Although it was often overwhelming, she believed that the Lord had told her when she was 15 that this would be her work. She laughs now when she admits that she kept telling the Lord that she didn’t know what she was doing. His answer was always the same – that He had chosen her for this work. She saw children fending for themselves on the streets, and living in badly neglected housing projects. Rhonda learned to help one child at a time and make a difference in that one life. Then she could help another child, and then another.
To Grace Place
In 1999, Rhonda suffered a major disability because of degenerative disc disease. She had to live with friends who could care for her. During this time, Rhonda says that she heard God speak to her spirit again and understood Him to say “Grace Place.” That meant nothing to her at the time. Soon thereafter, she heard the Lord speak to her spirit, telling her that He was changing her name to “Grace.” She became so convinced that this was part of her destiny that she legally changed her last name to “Grace” in 2000. In September 2001, she established Grace Place Ministries – Ordinary People Serving an Extraordinary God.
After looking all over Ouachita Parish for a place to establish her ministry, Rhonda finally selected the southside of Monroe. On September 11, 2001, shortly after the Twin Towers were hit, she signed a lease on an 18-room house on South Grand.
The first step was to repair the badly neglected house. Badly vandalized and with major needs, the structure had to be repaired first and then renovations could begin. Eventually the home was completely renovated and landscaped, making it a welcoming oasis to all who needed its shelter and comfort.
Children from the neighborhood began coming twice a week for Bible Study and activities, giving Rhonda an awareness of their specific needs – unconditional love and guidance. Where she detected abuse, she called Child Protective Services. She had nurses come and teach abstinence classes. After-school tutoring classes were begun to help with schoolwork when parents (many absentee) couldn’t. “Some of those children who are now grownups still come by to see me,” Rhonda says with a smile.
Over the years since its inception, Grace Place has continually grown in the numbers of people its ministers to. The Grace Place ministry now offers a meal at noon three days a week; hands out food bags on the 2nd and 4th Thursday of each month; gives clothing and household items where needed; and does Christmas Child Outreach each year (in 2020 in a pouring rain, they gave out gift bags to 781 children). “When I first started Grace Place, God never told me there would be a children’s ministry,” Rhonda explains. “I thought I would be taking in women off the streets like the women I worked with in New Orleans. The children’s ministry wasn’t something I asked for, but the Lord asked me if I would love the children and teach them. How could I say ‘no’?”
Grace Place has changed locations several times since its beginning. After losing the lease on South Grand, Rhonda moved the operation across the street to a 4-room house that had been donated to Grace Place and began renovations again. Then in 2005, Rhonda saw a building on Jackson Street that she felt was destined to be the next Grace Place. After securing a loan and with no idea how she and her Board of Advisors would make the payments, she began renovating once again. After a year of renovating, 1600 Jackson Street had been transformed into a beautiful soup kitchen. “Once again, the Lord didn’t tell me in advance what He had planned,” she says. “A soup kitchen was never on my radar!”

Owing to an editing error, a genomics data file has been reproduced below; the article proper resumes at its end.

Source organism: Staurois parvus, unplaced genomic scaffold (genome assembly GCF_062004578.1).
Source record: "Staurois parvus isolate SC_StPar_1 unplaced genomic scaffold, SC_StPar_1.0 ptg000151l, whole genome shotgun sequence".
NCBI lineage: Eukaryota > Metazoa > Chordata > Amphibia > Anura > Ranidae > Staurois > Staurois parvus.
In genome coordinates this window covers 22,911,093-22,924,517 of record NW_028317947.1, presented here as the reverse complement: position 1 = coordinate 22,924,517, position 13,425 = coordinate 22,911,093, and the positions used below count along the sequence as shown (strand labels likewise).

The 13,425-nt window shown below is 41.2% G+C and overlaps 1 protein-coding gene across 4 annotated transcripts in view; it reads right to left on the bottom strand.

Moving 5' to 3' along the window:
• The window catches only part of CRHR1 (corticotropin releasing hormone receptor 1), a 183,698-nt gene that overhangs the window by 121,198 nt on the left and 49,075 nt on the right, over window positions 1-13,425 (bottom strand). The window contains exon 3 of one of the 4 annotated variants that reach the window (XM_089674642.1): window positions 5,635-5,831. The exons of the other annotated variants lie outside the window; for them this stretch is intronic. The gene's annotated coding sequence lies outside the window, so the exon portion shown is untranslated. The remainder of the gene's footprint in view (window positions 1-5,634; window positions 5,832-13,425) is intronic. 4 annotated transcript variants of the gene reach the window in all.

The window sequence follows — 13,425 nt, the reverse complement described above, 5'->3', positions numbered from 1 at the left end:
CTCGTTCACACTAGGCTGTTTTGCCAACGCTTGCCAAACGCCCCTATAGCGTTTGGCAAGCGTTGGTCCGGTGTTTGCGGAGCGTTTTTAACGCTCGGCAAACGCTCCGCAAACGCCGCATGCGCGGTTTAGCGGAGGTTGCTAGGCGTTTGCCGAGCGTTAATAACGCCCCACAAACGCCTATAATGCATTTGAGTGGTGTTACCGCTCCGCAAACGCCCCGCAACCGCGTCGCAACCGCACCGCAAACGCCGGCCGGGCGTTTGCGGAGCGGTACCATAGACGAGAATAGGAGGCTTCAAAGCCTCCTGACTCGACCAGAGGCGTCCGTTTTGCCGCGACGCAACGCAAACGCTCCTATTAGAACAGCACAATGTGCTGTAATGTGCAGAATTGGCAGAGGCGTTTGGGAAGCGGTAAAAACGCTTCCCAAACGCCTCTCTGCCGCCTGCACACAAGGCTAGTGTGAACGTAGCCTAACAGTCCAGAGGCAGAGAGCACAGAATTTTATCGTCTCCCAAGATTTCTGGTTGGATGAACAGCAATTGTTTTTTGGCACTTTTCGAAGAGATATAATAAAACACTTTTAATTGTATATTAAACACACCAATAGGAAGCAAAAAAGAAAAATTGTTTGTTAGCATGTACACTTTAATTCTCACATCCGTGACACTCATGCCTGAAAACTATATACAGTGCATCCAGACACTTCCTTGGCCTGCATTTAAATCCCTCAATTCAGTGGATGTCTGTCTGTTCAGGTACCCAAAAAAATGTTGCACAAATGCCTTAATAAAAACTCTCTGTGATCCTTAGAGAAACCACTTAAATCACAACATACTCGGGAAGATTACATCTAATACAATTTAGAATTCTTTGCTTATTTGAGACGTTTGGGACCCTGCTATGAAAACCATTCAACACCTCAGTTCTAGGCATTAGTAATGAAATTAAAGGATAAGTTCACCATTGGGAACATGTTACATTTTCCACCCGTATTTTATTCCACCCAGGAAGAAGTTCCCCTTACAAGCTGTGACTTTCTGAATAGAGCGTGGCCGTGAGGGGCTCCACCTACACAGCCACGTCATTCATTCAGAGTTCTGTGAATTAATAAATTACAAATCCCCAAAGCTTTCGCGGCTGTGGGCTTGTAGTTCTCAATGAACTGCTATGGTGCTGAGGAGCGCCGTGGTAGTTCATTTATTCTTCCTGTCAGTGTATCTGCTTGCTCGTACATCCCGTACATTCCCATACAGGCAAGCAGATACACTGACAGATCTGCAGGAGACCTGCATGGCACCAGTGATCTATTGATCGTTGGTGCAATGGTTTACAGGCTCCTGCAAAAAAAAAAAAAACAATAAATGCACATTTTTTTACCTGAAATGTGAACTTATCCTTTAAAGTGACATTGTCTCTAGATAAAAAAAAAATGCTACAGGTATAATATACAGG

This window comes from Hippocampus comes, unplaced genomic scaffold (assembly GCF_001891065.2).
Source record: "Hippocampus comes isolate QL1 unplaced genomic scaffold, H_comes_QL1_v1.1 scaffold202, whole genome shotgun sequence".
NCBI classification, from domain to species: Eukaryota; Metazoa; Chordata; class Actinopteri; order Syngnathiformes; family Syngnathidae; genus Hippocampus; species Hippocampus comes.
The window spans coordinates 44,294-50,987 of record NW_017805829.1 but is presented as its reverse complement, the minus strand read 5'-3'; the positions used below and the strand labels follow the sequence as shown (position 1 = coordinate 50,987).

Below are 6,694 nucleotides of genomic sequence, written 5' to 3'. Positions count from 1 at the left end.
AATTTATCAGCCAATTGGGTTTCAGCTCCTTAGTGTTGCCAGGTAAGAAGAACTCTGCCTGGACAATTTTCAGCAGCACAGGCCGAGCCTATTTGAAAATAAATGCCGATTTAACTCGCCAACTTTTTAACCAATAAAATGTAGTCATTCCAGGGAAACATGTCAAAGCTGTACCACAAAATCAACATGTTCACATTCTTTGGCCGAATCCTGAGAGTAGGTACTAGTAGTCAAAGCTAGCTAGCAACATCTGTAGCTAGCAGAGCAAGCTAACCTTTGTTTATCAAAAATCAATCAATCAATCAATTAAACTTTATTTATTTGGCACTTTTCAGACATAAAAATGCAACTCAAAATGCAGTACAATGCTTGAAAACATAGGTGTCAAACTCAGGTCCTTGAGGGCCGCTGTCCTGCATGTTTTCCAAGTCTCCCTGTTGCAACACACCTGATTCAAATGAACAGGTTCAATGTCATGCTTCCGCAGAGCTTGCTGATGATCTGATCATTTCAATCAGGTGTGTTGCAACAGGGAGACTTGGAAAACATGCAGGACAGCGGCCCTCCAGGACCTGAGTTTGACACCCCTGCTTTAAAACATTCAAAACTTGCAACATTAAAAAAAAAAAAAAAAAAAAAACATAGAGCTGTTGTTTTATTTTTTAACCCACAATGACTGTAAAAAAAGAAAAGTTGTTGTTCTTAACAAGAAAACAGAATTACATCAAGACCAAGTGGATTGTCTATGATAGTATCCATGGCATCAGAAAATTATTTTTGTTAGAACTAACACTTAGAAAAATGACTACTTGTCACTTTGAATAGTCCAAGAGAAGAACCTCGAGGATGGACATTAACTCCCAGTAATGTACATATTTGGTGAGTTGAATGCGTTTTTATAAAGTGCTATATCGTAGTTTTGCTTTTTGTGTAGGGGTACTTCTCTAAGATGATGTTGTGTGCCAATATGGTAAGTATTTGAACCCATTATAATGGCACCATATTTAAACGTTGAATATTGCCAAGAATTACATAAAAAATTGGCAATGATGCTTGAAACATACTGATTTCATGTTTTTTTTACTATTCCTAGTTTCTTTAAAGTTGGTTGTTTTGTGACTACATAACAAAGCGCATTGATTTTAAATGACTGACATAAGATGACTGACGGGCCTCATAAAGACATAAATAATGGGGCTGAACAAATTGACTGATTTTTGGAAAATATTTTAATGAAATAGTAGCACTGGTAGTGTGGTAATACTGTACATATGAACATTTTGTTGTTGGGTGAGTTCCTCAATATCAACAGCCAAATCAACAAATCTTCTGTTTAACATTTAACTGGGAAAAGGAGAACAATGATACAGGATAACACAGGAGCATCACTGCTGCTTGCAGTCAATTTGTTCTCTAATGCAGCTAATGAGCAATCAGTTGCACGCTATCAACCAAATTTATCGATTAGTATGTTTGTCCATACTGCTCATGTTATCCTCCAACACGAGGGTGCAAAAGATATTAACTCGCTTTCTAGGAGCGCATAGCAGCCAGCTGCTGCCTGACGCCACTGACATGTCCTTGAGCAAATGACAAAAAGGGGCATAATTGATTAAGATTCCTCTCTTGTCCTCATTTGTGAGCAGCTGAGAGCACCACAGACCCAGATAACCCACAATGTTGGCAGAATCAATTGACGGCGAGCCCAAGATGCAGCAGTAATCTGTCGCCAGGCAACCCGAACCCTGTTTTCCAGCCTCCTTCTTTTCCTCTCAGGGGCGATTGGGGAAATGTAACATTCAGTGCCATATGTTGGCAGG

Rhonda remembers the early days with the soup kitchen. With the help of several faithful volunteers, they cooked, cleaned, and served for the hungry. The numbers of hungry increased to the point that Rhonda reached out to several churches for help. Over time, more churches became involved. Each selected its menu, so there was variety in the meal offerings. They provided all of the ingredients and had their volunteers cook on site.
Today, all of the slots are filled by church and civic volunteers, but there is always a need for extra volunteers to help clean tables, carry trays for children and the elderly, sweep and mop, and be a smiling face to greet those who need it. Approximately 3,500 meals are served per month. “Grace Place is filling voids in the community by serving hot meals, food bags and clothing, and serving up the love of God and prayers to every man, woman, and child we can,” Rhonda says.
A Future of Service
Rhonda has traveled extensively, but her favorite destination of them all is Jerusalem, Israel. She has visited Jerusalem and that country three times. Susan Jones, a nurse and close friend who has traveled to Israel with Rhonda several times, describes Rhonda this way: “Rhonda Grace is a true servant and a true lover of Jesus. I have seen her continue to serve even in times of great physical illness and personal adversity. She has continued to do all that she can to take care of God’s children. Her ministry reaches across all ethnicities, colors, and ages. In Israel, Rhonda spent three months at her own personal expense ministering to terrorist attack survivors and encouraging the men and women there through prayer. While there – as here – she met the needs of people mentally, physically, and spiritually.”
“We all have traumas or hard times,” Rhonda explains. “But by God’s anointing, I see the hand of God move in people’s lives.” Based in part on her own life’s experiences, Rhonda offers counseling and inner healing from life’s traumas through personal counseling by appointment. Whether those needing counseling are among her own volunteers or strangers who come in off the streets, she is always willing to help others work through their challenges as much as she can.
Rhonda doesn’t see retirement as an option for her. She believes that she has at least 20+ more good years that will take her to 90. “As long as God wants to use me, and as long as there are needy people in spirit, soul, or body, I will be available,” she says. “God does not disqualify because of age, feebleness, frailty etc.; anyone who can be used by Him.”
Rhonda believes that in five to ten years she will still be serving people who hurt, whether through the Grace Place soup kitchen or another non-profit that she hopes to start soon. She is also considering writing a book about her lifetime of adventures.
When Rhonda is asked about how and why she does what she does, she answers simply. “I say that when the Lord asks me, I say that I am not qualified or have enough smarts or talents, and I am too old,” she says. “I have learned that He will give me all the resources I’ll need to accomplish all that He has planned for me to do. I rely on His grace and mercy, and not on my own abilities.”
Rhonda often says that that her entire life has been filled by God’s grace. Through many heavy struggles and personal doubts, that grace has seen her through and given her the courage and the will to continue moving forward. Saint Augustine of Hippo (theologian and writer – 354 AD – 430 AD) wrote, “For grace is given not because we have done good works, but in order that we may be able to do them.” Such is certainly the case with Rhonda’s faith-filled life and countless good works.